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Malaysian government running scared: Anwar Ibrahim
Jim Middleton speaks to the Malaysian Opposition leader Anwar Ibrahim about the government's decision to deport Australian Senator Nick Xenophon.

The deportation of an Australian politician from Kuala Lumpur last weekend has highlighted questions about whether Malaysia's electoral system is free and fair.

Senator Nick Xenophon was heading a multiparty delegation which had appointments with a government minister as well as Malaysia's electoral commission and opposition representatives.

The Malaysian government has suggested it had doubts Senator Xenophon was an official member of the delegation. But the Malaysian opposition says it set up the appointments with the government.

Anwar Ibrahim is Malaysia's opposition leader.
JIM MIDDLETON: Anwar Ibrahim, thanks for joining us.


JIM MIDDLETON: Do you think the government does now think it has blundered, that it would have been better to have stopped Senator Xenophon from coming to your country in the first place rather than have those pictures of him being detained on arrival in Kuala Lumpur for nine hours or so?

ANWAR IBRAHIM: Precisely, Jim. This is always as I had suggested the state craft or semi-authoritarian governments; they always commit blunders and thinking that they could close a case by disallowing people to come in and talk about it. But the end result is of course, greater media attention because you're sending out a senator and at the same time, same time, they are now negotiating with a terrorist from the Philippines in (inaudible). So there's a standard joke here, send out an MP and then welcome terrorists.

JIM MIDDLETON: Some reforms have been introduced in the way this year's elections are to be conducted. But in the opposition's view, why is what has happened not sufficient to guarantee that the poll will be free and fair?

ANWAR IBRAHIM: The last few years there have been massive rallies in support of free and fair elections. I mean, very tough, rough crackdown against some of these demonstrators, the earlier (inaudible). And as a result prime minister Najib has responded and set up a committee, a parliamentary select committee.

But unfortunately the major recommendations has not been observed. For example to clean the electoral list of voters. That is the key point in the recommendations, how do you proceed with an election without ascertaining a credible list of voters, not bringing in foreigners or not bringing in phantom voters?

Number two, there is no, absolutely no access to the media. Now you find one or two Australian journalists defending this, it is atrocious. How can you defend Malaysia as a democracy when you don't allow one minute of air time for any opposition member?

JIM MIDDLETON: I guess one argument might be that the opposition did much better than expected back in 2008 and under the circumstance, so why won't you do as well this time or perhaps even better?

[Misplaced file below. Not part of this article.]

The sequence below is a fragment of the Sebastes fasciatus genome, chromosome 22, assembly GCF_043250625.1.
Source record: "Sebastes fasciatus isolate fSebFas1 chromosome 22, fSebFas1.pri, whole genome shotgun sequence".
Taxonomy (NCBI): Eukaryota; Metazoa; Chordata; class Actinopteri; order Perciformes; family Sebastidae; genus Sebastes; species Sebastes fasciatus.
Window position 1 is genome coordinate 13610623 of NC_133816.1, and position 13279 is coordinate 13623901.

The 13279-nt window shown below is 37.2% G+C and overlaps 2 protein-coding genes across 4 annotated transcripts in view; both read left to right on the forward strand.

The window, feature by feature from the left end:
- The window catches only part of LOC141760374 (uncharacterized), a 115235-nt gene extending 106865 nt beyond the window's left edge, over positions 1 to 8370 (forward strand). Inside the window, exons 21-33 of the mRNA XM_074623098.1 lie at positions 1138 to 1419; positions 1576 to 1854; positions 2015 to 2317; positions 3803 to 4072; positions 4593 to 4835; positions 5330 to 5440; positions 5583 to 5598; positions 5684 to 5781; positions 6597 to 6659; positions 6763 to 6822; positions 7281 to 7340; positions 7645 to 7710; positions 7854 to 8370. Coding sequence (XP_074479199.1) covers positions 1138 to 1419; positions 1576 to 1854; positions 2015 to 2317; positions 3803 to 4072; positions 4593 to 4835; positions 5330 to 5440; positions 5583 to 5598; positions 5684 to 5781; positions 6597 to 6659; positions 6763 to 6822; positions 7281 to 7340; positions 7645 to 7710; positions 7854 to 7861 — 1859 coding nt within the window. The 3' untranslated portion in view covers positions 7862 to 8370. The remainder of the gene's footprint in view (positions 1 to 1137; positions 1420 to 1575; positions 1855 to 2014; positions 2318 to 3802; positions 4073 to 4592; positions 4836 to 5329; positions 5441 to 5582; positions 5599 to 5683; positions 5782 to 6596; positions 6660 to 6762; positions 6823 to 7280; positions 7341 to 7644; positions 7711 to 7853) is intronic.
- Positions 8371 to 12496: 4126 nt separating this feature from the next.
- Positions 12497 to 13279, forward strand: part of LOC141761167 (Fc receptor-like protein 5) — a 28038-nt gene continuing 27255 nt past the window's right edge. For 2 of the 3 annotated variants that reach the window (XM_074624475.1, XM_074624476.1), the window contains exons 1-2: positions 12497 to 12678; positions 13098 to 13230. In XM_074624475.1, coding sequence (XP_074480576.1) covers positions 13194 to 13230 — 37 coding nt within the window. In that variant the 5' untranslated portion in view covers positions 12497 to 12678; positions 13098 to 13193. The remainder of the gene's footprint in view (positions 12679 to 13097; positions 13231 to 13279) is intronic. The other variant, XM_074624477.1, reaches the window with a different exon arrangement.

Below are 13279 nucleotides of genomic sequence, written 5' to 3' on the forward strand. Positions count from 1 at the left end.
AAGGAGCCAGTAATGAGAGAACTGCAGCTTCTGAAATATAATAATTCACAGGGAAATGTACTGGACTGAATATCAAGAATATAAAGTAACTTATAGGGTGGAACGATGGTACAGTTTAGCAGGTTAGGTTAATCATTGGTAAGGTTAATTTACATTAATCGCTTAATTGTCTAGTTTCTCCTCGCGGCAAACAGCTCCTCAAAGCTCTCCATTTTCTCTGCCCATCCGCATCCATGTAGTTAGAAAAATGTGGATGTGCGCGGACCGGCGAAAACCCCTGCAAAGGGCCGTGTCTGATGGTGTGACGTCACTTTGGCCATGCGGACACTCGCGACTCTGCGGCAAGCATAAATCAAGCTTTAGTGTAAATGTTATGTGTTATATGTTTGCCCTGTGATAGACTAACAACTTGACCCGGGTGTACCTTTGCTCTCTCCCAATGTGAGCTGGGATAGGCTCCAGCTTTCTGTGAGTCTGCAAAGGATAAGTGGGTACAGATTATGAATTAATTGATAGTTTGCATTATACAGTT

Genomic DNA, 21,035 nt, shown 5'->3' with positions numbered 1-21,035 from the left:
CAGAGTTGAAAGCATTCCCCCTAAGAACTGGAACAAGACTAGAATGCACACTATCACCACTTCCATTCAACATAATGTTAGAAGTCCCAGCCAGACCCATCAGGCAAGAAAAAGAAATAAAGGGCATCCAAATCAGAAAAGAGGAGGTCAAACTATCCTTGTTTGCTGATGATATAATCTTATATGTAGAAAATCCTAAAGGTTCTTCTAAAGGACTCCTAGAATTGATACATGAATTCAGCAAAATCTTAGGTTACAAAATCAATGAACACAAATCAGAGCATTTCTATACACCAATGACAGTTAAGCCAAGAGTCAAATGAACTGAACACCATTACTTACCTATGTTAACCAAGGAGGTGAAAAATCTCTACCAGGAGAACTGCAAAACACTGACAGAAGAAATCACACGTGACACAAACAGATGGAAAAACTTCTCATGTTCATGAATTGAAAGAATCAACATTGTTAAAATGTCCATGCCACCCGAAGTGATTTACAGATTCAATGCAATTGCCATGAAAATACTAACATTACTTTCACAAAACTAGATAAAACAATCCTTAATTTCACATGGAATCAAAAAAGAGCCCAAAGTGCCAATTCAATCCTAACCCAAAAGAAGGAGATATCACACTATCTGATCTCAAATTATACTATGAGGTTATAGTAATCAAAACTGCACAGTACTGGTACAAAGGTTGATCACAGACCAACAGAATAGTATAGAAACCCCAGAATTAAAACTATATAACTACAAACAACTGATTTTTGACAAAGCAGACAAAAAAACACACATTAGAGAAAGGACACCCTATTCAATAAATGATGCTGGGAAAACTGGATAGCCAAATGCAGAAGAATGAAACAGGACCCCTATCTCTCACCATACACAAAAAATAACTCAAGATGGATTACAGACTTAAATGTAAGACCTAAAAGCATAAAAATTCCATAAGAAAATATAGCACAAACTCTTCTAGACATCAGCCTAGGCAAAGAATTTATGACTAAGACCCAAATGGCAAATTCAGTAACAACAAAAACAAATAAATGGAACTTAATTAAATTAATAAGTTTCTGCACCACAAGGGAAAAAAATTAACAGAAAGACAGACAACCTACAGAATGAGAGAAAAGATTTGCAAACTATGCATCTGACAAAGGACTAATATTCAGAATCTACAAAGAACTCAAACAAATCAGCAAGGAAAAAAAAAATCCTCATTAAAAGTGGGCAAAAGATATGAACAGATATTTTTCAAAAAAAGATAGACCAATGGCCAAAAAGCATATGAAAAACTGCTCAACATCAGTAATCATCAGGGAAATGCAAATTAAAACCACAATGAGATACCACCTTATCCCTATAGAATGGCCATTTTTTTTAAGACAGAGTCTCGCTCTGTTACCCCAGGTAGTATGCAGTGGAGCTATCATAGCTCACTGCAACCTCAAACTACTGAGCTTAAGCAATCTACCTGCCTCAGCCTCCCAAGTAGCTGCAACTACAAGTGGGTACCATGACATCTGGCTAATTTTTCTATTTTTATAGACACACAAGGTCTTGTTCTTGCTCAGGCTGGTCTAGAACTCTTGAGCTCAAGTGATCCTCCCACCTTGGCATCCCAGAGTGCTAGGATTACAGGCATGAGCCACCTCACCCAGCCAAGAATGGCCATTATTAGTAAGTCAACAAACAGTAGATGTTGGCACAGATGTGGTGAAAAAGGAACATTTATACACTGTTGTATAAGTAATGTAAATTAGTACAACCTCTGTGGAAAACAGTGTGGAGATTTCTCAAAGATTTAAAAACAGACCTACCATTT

ANWAR IBRAHIM: That's the worry. But Jim, notwithstanding the fact that we did perform reasonably well in Malaysia, without access to media, you cannot condone a regime that effectively censor the voice of dissent or the voice of opposition, and call it democracy.

And you have in your friends complicity to this sort of authoritarian or semi-authoritarian rule in Malaysia.

JIM MIDDLETON: What does it say about the Najib Razak's confidence or otherwise that he has held off so long before calling the actual election? It's virtually unprecedented in Malaysian political history for a prime minister to wait until so late in a government's term before announcing polling day?

ANWAR IBRAHIM: The fact it has been prolonged to the maximum, in fact is virtually a date of automatic dissolution means that he lacks the confidence. Despite the fact that they have massive funds and using entire government missionary and no access to the media for the opposition, it only portrays his uncertainty and lack of confidence. He's pushing to the maximum, and they compare here to the Gordon Brown strategy and hopefully the end result will be the same.

JIM MIDDLETON: One final question: you've been on the campaign trail. There are many more people on the electoral roles than there were in 2008. Malaysia is also an increasingly young nation. I think I'm right when I say that nearly 50 per cent of the population is under 25.

Are those factors going to work in your favour regardless of the obstacles that you think you face, are you going to do better than you did in 2008?

ANWAR IBRAHIM: We remain upbeat and very confidence in spite of all these outs, because firstly the Najib's strategy in the last six months to one year has been to focus only on the ethnic Malays talking about their survival, their supremacy and therefore having very strong racist undertones. And using, for example, Dr Mahadev's rhetoric, even questioning citizenship given to the ethnic Chinese and Indians in 1957. And I think that helps to antagonise Malay and the support of ethnic Chinese and Indians.

And secondly, the climate for reform, for justice, the disgust against authoritarian trade and corruption among the young is really very and quite certainly pervasive. And I believe, therefore, we have an edge, we have to continue to work very hard.

Our friends in the international community, those who are in support of democracy, could at the very least just impartial, remain impartial but support a democratic process and not ever condone any sort of oppression or fraud in the electoral process.

JIM MIDDLETON: Anwar Ibrahim, thank you very much.

ANWAR IBRAHIM: Thank you Jim.
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